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September 21, 1961

Transcript of Conversation between Zhou Enlai and Bernard Law Montgomery

This document was made possible with support from Chun & Jane Chiu Family Foundation




(SEPTEMBER 21, 1961)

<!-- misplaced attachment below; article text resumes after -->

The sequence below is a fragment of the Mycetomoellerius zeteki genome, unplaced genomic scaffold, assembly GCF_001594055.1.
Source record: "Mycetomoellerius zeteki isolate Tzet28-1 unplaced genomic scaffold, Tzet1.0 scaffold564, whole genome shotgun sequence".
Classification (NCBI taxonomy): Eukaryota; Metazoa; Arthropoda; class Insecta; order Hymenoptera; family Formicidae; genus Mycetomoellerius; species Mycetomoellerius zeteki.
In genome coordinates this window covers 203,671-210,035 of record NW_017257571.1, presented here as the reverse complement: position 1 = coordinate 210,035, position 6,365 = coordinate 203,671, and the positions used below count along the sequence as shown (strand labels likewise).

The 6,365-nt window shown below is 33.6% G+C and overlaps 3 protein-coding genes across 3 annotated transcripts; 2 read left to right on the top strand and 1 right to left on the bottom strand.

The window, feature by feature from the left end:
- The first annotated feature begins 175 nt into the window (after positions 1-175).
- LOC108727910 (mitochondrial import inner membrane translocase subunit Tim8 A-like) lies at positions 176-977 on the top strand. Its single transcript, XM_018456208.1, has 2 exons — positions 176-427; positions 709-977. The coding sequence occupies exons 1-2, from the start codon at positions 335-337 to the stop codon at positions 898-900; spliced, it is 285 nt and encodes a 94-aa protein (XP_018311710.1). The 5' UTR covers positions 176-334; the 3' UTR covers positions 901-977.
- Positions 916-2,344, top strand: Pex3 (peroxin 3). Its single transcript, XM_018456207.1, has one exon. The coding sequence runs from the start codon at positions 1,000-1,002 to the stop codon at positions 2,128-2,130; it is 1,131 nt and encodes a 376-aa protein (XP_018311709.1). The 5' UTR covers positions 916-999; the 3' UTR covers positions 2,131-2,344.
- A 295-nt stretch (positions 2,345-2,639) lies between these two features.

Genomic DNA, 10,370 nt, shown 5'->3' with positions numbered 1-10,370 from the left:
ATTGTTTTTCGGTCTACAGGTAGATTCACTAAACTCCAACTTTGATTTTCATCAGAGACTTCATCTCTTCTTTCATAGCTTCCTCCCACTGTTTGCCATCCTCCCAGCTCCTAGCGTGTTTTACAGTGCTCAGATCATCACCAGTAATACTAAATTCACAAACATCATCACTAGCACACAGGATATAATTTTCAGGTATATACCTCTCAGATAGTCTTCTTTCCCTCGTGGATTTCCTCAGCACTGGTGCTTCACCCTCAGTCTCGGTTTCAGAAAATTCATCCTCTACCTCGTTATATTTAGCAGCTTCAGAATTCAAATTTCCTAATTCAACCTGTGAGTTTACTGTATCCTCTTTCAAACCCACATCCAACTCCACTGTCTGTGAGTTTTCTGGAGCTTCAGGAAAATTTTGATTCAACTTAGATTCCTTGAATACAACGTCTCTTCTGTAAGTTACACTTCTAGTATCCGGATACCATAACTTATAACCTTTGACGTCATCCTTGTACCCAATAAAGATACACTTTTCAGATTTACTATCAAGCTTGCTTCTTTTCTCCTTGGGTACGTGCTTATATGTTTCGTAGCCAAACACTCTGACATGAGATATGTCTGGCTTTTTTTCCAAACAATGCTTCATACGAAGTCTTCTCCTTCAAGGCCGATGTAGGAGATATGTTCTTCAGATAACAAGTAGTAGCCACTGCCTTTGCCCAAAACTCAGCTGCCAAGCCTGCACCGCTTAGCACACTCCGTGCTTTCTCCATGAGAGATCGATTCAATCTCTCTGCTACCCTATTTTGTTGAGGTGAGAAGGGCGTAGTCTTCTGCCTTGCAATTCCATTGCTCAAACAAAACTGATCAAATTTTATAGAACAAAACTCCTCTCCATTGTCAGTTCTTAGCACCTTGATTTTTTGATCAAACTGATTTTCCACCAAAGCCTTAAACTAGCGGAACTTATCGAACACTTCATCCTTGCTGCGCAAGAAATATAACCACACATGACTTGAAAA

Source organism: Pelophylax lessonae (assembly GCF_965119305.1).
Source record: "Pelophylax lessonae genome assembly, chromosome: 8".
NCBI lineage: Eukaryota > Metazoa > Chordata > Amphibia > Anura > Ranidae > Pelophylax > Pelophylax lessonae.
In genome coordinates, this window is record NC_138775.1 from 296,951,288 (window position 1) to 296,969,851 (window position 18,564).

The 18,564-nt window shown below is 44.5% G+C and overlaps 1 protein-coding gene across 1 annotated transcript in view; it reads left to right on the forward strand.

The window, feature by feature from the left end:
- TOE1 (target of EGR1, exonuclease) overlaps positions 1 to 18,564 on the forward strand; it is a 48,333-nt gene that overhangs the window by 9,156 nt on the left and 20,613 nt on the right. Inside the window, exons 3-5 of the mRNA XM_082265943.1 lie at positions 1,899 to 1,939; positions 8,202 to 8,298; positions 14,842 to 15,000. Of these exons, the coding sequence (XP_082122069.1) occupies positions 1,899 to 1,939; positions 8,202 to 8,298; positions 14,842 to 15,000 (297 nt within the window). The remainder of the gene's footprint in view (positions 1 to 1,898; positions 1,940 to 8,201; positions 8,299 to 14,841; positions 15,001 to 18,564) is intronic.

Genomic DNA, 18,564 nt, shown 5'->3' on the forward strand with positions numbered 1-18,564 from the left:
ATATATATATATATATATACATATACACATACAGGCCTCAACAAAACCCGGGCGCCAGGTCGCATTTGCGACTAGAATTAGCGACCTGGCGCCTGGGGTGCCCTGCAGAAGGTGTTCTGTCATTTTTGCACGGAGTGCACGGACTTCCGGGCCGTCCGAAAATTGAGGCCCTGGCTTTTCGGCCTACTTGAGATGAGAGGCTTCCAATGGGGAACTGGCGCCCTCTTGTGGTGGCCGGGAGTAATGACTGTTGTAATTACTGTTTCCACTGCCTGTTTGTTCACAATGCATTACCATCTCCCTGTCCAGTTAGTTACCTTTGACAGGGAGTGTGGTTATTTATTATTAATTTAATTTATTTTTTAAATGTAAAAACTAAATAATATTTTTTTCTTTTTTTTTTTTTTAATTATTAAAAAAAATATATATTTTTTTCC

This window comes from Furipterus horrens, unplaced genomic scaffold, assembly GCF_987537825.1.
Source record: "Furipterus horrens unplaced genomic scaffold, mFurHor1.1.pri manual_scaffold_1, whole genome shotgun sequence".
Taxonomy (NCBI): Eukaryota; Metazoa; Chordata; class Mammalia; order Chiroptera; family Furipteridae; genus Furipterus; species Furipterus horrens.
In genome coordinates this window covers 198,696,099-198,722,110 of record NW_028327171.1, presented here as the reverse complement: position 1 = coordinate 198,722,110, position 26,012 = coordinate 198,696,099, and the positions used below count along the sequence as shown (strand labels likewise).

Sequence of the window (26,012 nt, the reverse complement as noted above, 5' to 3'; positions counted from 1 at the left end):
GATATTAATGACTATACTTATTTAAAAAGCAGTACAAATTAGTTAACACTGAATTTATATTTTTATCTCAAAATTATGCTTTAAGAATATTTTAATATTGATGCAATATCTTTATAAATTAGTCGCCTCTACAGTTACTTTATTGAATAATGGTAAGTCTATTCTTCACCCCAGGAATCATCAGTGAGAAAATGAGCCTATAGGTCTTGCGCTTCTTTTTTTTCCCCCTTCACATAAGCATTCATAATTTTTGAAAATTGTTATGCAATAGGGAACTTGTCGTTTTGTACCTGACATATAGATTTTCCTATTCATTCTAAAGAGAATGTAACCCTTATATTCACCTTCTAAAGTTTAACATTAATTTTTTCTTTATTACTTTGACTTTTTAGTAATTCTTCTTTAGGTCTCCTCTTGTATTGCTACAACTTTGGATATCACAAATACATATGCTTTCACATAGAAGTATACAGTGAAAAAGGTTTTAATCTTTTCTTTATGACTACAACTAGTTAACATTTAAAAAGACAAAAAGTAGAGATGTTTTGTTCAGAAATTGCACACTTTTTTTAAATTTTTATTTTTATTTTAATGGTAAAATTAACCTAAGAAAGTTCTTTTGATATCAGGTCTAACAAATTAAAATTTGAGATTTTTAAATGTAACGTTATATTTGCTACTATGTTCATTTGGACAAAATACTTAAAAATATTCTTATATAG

FIELD MARSHALL MONTGOMERY (hereafter shortened to Montgomery):  I’d like to ask how the Premier sees the current international situation?  I’ve been through two world wars, and each time after the war political leaders all said that there will not be another war, but both times war, revolution, and national movements again caused the world to descend into chaos. Western political leaders have no way to break free of this chaotic situation.  At the banquet hosted by Marshall Chen Yi I proposed three principles, which I feel may bring the world out of this chaotic situation.  I had mentioned these three principles separately in the past, but I hadn’t brought them up all at once, but that evening I presented them together.  Of course, the United States won’t like them, but then, many of my positions are not welcomed by the U.S., and I don’t care.  I believe that the majority of people in the West, the ordinary common people, would agree with my opinion, and quite a few governments also would agree with my opinion.  The British government also agrees, but it doesn’t dare say so, out of fear of offending the U.S.  I’ve come to the conclusion that it is necessary to mobilize international opinion in support of these three points.  I don’t believe there can be lasting peace before foreign armies withdraw.  As long as there are still foreign armies occupying other countries’ territory, prepared at any time to carry out military actions, that will surely poison East-West relations, and can only increase the mutual suspicion and lack of trust between East and West. Some political leaders want to achieve disarmament, but they don’t understand that only by bringing all troops back to their home countries will it be possible to achieve disarmament.  But, on the contrary, they keep increasing the military forces stationed overseas – resulting in increased mutual suspicion and distrust.  I think this shows a complete lack of common sense.  I believe that ordinary people would agree with this point. I have this conviction, that is only when all occupying forces are withdrawn, and all military preparedness is abandoned, then it will be possible to have a lasting peace.  If we maintain the present situation, the stalemate will continue and it will be dangerous if the stalemate continues for a long time.  Although there might not be nuclear war, there will be other threats.  To put it simply, they are trying to use the wealth of the world to destroy the world’s wealth, instead of to raise the standard of people’s lives, education and health.  I think this is simply madness.  But, political leaders have no way to get out of this kind of stalemate; maybe it would be better without those politicians.